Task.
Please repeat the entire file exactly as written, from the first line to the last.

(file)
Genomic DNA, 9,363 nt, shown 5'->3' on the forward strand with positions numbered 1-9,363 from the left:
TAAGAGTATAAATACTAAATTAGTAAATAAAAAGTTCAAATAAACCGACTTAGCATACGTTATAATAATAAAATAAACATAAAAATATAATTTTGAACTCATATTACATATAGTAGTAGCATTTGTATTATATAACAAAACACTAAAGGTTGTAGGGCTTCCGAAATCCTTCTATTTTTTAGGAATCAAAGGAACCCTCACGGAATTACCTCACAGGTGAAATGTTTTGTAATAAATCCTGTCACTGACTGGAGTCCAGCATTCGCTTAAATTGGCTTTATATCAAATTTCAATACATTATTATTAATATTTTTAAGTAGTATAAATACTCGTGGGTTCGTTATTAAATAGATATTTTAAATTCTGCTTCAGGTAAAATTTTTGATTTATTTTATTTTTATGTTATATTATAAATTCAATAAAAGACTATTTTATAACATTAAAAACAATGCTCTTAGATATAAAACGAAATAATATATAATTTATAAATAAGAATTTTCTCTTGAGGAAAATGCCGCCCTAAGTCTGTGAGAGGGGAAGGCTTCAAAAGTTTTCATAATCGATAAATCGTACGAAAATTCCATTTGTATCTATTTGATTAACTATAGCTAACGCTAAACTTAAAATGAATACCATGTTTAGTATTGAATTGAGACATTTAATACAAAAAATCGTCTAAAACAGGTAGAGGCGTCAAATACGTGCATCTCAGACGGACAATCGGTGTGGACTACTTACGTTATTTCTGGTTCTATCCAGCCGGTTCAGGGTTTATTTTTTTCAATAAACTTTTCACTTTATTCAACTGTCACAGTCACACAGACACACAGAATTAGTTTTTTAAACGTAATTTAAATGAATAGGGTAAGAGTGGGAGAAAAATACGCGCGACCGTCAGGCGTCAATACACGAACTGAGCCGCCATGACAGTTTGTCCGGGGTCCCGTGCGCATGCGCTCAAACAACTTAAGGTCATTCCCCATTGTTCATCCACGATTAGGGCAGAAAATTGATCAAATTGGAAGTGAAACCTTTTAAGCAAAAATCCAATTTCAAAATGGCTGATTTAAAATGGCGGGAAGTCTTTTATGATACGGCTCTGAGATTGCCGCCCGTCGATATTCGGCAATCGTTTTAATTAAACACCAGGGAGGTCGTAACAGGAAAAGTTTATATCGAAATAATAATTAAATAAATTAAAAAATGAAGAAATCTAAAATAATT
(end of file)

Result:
Genomic DNA, 9,363 nt, shown 5'->3' on the forward strand with positions numbered 1-9,363 from the left:
TAAGAGTATAAATACTAAATTAGTAAATAAAAAGTTCAAATAAACCGACTTAGCATACGTTATAATAATAAAATAAACATAAAAATATAATTTTGAACTCATATTACATATAGTAGTAGCATTTGTATTATATAACAAAACACTAAAGGTTGTAGGGCTTCCGAAATCCTTCTATTTTTTAGGAATCAAAGGAACCCTCACGGAATTACCTCACAGGTGAAATGTTTTGTAATAAATCCTGTCACTGACTGGAGTCCAGCATTCGCTTAAATTGGCTTTATATCAAATTTCAATACATTATTATTAATATTTTTAAGTAGTATAAATACTCGTGGGTTCGTTATTAAATAGATATTTTAAATTCTGCTTCAGGTAAAATTTTTGATTTATTTTATTTTTATGTTATATTATAAATTCAATAAAAGACTATTTTATAACATTAAAAACAATGCTCTTAGATATAAAACGAAATAATATATAATTTATAAATAAGAATTTTCTCTTGAGGAAAATGCCGCCCTAAGTCTGTGAGAGGGGAAGGCTTCAAAAGTTTTCATAATCGATAAATCGTACGAAAATTCCATTTGTATCTATTTGATTAACTATAGCTAACGCTAAACTTAAAATGAATACCATGTTTAGTATTGAATTGAGACATTTAATACAAAAAATCGTCTAAAACAGGTAGAGGCGTCAAATACGTGCATCTCAGACGGACAATCGGTGTGGACTACTTACGTTATTTCTGGTTCTATCCAGCCGGTTCAGGGTTTATTTTTTTCAATAAACTTTTCACTTTATTCAACTGTCACAGTCACACAGACACACAGAATTAGTTTTTTAAACGTAATTTAAATGAATAGGGTAAGAGTGGGAGAAAAATACGCGCGACCGTCAGGCGTCAATACACGAACTGAGCCGCCATGACAGTTTGTCCGGGGTCCCGTGCGCATGCGCTCAAACAACTTAAGGTCATTCCCCATTGTTCATCCACGATTAGGGCAGAAAATTGATCAAATTGGAAGTGAAACCTTTTAAGCAAAAATCCAATTTCAAAATGGCTGATTTAAAATGGCGGGAAGTCTTTTATGATACGGCTCTGAGATTGCCGCCCGTCGATATTCGGCAATCGTTTTAATTAAACACCAGGGAGGTCGTAACAGGAAAAGTTTATATCGAAATAATAATTAAATAAATTAAAAAATGAAGAAATCTAAAATAATT